Santorini (heaven!)

2 and a half days on Santorini wasn’t enough!
We arrived at 11:30pm and found a great hotel at Perissa by the famous Black Beach with a lovely bakery run by a little old lady (the donuts here bet the Rhodes ones!) and a fruit shop that gave me free figs next door.
The first day we took another boat trip to the Nea Kameri (new volcano) an active volcano in the Santorini Caldera that was stunning and still smoking slightly! We had a swim at the hot (luke warm) springs where Dad covered himself in the mud that supposedly has curative powers but looked like runny Vegemite and stained his skin like fake tan. We stayed at Oia (ee-ya) for the famous sunset and weren’t disappointed. The sun over thensea and the white Cycladic buildings was well worth the wait and staking out of our spot. Emily, Jordy and I took a donkey ride from the Amoudi port up to Oia and all agree it was the scariest moment of our lives! Picture a cliff face with a huge drop just on your right with donkeys galloping up, swerving like bumper cars from side to side jamming our legs against the rock wall not attached to a handler or anything and with no reins or way of controlling them (probably serves us right for buying in to such a touristy thing- the donkey’s revenge!). Oia had a great bookshop with lots of second hand books, chess boards and hand written notes on the shelves recommending books. I found two great books; second hand copies of the letters of Scott F Fitzgerald and Jane Austen’s history of England.
We rented mopeds on the second day (Dad adamantly cycled!) and had a brilliant day cruising around in the sunshine. We explored the capital, Fira, that had some lovely little hidden roads with great Caldera views but was super busy due to the 5 cruise ships docked there that day. We drove down to the Red Beach that would be more appropriately dubbed the Maroon Beach but was pretty nonetheless with spectacular cliffs. We had a picnic but it was destroyed when one rogue wave came halfway up the beach and left us with soggy bread and sandy babaganoush! The water itself wasn’t the nicenst but there was a great rock 20 metres out with the waves breaking all around it as we sat up high in the sun. That evening I had one of the best 3 hours of the trip at a Greek cooking class with three super friendly Canadians and a lovely American couple and a very funny chef. Great food, great company, Santorini wine and best of all Dad wasn’t there to complain about the mess I made and the all the dishes he would have to wash up!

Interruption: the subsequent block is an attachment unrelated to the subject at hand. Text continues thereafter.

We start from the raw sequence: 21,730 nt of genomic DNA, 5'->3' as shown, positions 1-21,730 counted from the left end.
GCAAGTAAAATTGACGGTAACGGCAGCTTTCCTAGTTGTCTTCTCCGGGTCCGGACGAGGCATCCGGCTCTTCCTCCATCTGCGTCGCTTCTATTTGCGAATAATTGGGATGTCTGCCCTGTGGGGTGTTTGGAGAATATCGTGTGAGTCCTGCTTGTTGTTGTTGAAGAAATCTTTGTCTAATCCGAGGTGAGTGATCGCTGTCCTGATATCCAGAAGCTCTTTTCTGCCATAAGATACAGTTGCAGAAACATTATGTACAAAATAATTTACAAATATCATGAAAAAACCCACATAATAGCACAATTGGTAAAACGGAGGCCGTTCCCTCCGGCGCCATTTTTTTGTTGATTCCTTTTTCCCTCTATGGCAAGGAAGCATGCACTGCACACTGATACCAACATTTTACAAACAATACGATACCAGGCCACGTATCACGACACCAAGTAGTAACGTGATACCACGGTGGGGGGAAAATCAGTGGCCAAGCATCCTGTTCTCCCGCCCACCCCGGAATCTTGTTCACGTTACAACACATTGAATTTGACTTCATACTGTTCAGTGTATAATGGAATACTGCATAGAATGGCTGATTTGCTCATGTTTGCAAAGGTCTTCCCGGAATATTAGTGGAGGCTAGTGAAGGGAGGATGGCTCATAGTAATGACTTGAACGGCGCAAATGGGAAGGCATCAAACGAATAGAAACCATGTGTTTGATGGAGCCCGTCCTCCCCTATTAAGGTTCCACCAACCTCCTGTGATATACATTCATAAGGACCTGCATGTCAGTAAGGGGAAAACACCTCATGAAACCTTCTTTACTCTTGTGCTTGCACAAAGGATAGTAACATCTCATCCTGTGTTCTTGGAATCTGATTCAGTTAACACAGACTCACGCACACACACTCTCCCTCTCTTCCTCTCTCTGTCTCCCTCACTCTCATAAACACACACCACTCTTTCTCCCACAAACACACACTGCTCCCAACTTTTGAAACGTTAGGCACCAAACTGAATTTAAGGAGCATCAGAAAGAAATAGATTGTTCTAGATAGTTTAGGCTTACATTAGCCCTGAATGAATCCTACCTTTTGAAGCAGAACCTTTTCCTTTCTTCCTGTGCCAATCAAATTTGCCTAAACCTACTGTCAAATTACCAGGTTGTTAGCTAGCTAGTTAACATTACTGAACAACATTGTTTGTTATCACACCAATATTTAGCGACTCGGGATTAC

Our last day started early with a walk up to Ancient Thira at 7:00am to beat the heat. It was a tough, steep walk but rewarding with views of the island and ruins that were much more intact than I’d expected. We had a little visit to a cute little mountain church on the way down that is lit up spectacularly at night.
We spent the remaining hour at the Perissa Black Beach with scorching sand and scorching feet! We caught a ferry in the afternoon that was a 7 hour trip to Athens where we arrived in complete darkness and cycled right past the Acropolis, Parthenon and Panathenaic stadium all lit up- pretty special!













Filed under 2012, Ankara to Athens, Gallery

3 responses to “Santorini (heaven!)

  1. Mary Elsum

    I agree. Santorini has something special a d you don’t want to leave! I go back in my mind quite often especially when I hear someone is there Cherish it all.

  2. Sounds just fantastic. Your blogs are like a fantasy.. with our total news all about the Greek election, the EU and unemployment. Are you seeing signs of any of this? Are there advantages for touristicos? Your cooking class sounds fab.. perfect way to connect with a culture.. and riding past all that History at night.. yes very special.

    • It’s interesting. On the surface it doesn’t seem as if the country is struggling but tourists numbers are down a lot apparently because people are scared of riots or political instability but even with the elections on the weekend things seemed ok. The average person is doing it tough though. One lady today had her wages as a nurse cut from €1000 to €600 per month and her son who’s a teacher had his cut from €1300 to €600 which she said isn’t enough to live of as his apartment alone is €250 per month so her and her husband are having to support him. Accommodation is much cheaper as a result as is pretty much anything touristy; shops, tours and even restaurants. People here have been extremely welcoming and friendly despite everything. Billy’s joined us now which has been great. We’ve written down a few places that would be nice to visit by boat!

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